From molecular biology to a causal treatment of lymphatic system disorders (abstract)

Dr. Michael Jeltsch, adjunct professor, University of Helsinki, Finland

Research into the molecular basis of lymphangiogenesis in embryonic development and pathological processes has led to a rapid increase of our knowledge (Krebs and Jeltsch 2013A, 2013B). The molecular biology era of lymphatic research began with the discovery of the VEGF growth factors and their receptors 25 years ago, and these molecules are the focus of this overview.

After it had been shown in 1995 that VEGFR-3 is specifically expressed in the adult organism on lymphatic endothelium (Kaipainen et al. 1995), several laboratories tried to identify the ligands that would activate this receptor. The first discovery was made by Kari Alitalo in 1996 with VEGF-C (Joukov et al. 1996). Shortly thereafter, the group Alitalo could show that the primary target of VEGF-C growth factor is the lymphatic vasculature (Jeltsch et al 1997;. Oh et al., 1997) and also the details of the biosynthesis of VEGF-C were explored (Joukov et al., 1997). In 2000, it was published that mutations in the gene of its receptor VEGFR-3 can lead to hereditary lymphedema (Karkkainen et al. 2000). The fact that also mutations in VEGF-C itself can be a cause of lymphedema was discovered only twelve years later (Gordon et al. 2013). As early as in 2001, a pre-clinical study concluded that primary lymphedema could be successfully treated using VEGF-C (Karkkainen et al. 2001). Nevertheless, only this year clinical trials were scheduled, which (unlike the preclinical study) target not primary, but secondary lymphedema after breast cancer surgery. The planned trial will use VEGF-C-producing adenoviral vectors (brand name Lymfactin™) in order to increase the success rate of lymph node transplants. The clinical trials are performed by Herantis Pharma along with several European partners (Honkonen et al 2013; Herantis Pharma 2014).

The active role of VEGF-C on the lymphatic metastasis of primary tumors and thus the potential therapeutic efficacy of blocking the VEGF-C/VEGFR-3 signaling pathway was first described in 2001 by two research groups (Karpanen et al 2001; Mandriota et al. 2001). Meanwhile, two VEGF-C blocking biopharmaceuticals are in clinical trials, but not for metastasis inhibition, but as a supplement to the standard antiangiogenesis drug bevacizumab (Martell et al 2011; Falchook et al 2013).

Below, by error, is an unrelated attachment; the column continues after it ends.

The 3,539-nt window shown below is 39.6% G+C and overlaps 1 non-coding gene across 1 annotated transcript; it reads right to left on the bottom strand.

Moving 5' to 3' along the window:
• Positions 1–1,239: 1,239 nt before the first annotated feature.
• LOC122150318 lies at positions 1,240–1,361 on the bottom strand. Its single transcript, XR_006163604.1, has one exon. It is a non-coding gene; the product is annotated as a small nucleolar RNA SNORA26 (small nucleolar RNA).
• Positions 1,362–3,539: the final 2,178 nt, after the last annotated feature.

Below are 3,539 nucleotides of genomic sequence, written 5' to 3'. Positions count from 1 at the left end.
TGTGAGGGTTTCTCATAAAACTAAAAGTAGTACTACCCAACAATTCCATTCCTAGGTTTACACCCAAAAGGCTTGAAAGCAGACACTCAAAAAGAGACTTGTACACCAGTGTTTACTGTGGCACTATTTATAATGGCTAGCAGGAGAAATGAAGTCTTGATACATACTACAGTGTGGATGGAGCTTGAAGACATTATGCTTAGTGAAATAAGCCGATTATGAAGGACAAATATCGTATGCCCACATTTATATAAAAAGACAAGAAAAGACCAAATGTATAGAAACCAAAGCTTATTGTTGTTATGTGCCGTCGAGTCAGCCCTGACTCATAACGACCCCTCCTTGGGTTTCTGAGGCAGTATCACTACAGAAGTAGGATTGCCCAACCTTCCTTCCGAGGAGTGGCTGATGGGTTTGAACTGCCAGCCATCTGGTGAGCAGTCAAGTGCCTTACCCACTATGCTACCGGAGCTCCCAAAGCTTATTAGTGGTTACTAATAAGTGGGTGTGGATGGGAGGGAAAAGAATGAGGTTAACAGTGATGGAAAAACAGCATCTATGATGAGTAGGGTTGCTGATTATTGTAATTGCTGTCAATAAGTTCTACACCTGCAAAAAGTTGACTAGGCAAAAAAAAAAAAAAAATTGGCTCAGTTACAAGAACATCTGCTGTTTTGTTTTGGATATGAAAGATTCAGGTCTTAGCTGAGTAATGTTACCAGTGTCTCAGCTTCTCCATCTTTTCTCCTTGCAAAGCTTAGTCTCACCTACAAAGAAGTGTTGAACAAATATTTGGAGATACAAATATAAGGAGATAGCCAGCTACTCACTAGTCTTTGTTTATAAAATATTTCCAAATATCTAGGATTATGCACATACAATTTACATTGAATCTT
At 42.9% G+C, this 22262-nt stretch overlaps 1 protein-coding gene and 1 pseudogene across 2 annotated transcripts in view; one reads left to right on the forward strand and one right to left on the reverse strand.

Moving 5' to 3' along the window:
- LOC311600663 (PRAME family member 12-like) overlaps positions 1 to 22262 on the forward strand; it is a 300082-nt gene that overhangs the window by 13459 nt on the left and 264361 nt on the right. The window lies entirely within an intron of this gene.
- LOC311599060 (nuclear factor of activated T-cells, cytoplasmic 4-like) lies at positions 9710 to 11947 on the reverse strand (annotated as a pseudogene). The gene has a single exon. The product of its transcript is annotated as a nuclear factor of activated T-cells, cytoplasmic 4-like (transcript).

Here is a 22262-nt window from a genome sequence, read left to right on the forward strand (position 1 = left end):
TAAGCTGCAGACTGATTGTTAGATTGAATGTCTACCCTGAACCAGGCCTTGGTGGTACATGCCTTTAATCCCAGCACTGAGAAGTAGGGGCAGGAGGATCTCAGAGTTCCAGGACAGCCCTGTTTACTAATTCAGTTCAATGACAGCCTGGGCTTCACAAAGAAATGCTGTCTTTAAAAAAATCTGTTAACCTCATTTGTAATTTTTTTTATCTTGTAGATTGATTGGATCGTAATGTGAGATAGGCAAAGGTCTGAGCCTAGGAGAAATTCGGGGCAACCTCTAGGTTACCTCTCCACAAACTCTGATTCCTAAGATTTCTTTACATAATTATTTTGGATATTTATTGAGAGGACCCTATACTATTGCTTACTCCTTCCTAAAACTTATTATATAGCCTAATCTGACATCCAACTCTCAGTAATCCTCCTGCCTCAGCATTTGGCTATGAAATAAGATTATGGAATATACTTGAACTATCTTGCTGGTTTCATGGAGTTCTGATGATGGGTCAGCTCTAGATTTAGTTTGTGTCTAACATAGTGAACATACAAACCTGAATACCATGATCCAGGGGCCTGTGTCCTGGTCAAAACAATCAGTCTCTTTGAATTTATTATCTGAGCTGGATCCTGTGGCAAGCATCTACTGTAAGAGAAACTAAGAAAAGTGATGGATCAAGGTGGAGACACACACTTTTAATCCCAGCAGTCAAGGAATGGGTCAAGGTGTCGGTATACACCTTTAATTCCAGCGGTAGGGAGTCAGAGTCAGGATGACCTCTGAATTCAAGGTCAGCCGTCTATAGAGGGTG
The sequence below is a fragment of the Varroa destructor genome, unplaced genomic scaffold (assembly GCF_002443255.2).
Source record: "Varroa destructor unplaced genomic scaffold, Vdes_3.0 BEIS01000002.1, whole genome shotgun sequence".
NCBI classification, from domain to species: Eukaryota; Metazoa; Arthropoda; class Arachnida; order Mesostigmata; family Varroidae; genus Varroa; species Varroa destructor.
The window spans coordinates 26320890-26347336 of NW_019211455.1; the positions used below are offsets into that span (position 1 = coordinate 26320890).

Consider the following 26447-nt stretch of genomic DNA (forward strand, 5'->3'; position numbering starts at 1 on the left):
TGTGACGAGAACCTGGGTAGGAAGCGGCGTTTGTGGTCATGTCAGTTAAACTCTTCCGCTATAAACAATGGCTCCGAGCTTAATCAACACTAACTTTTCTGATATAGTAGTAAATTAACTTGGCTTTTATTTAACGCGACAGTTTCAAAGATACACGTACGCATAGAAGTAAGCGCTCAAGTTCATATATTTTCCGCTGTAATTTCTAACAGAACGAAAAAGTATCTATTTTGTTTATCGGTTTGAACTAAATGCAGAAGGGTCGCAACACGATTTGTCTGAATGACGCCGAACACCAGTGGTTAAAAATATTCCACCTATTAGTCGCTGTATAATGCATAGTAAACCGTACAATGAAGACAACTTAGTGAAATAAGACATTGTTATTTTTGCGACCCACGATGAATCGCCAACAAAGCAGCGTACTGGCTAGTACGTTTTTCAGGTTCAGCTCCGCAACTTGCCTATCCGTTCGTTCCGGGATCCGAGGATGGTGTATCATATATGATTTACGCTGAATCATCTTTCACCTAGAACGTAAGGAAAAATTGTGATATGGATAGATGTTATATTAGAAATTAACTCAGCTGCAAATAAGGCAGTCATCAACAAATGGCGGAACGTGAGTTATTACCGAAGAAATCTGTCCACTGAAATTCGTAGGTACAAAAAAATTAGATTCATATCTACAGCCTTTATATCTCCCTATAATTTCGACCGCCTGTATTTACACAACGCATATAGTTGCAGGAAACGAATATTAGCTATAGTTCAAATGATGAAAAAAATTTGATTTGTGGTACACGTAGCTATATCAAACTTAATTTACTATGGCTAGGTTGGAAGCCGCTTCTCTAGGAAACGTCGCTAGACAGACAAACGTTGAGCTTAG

Three of the recent, partly controversial (re)discoveries in lymphatic research, are worth mentioned here, all of which are related to the VEGF-C growth factor:

  • The lymphatic capillaries of the skin contribute to osmoregulation and blood pressure regulation. This is regulated via the secretion of VEGF-C by salt-sensitive macrophages and the associated clearance of interstitial Na+ storages in the skin (Wiig et al. 2013).
  • The Schlemm's canal develops from venous structures into a vessel expressing typical lymphatic molecular markers and characteristics (Aspelund et al., In press).
  • The pro-lymphangiogenic CCBE1 protein works by enhancing ADAMTS3 activity and by concentrating inactive pro-VEGF-C on cell surfaces and extracellular structures, thereby promoting the VEGF-C activation by cell-surface associated ADAMTS3. When VEGF-C and CCBE1 are simultaneous applied a dramatic increase of the lymphangiogenic effect of VEGF-C can be observed in vivo, which suggests that CCBE1 could be used for pro-lymphangiogenic therapies (Jeltsch et al. 2014).


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Aspelund A, Tammela T, Antila S, Nurmi H, Leppänen V-M, Zarkada G, Stanczuk L, Francois M, Mäkinen T, Saharinen P, Immonen I, Alitalo K. The Schlemm’s canal is a VEGF-C/VEGFR-3 responsive lymphatic-like vessel. Journal of Clinical Investigation. In press.

Jeltsch M, Jha SK, Tvorogov D, Anisimov A, Leppänen V-M, Holopainen T, Kivelä R, Ortega S, Kärpanen T, Alitalo K. CCBE1 Enhances Lymphangiogenesis via A Disintegrin and Metalloprotease With Thrombospondin Motifs-3–Mediated Vascular Endothelial Growth Factor-C Activation. Circulation. 2014;129(19):1962–71. Available from: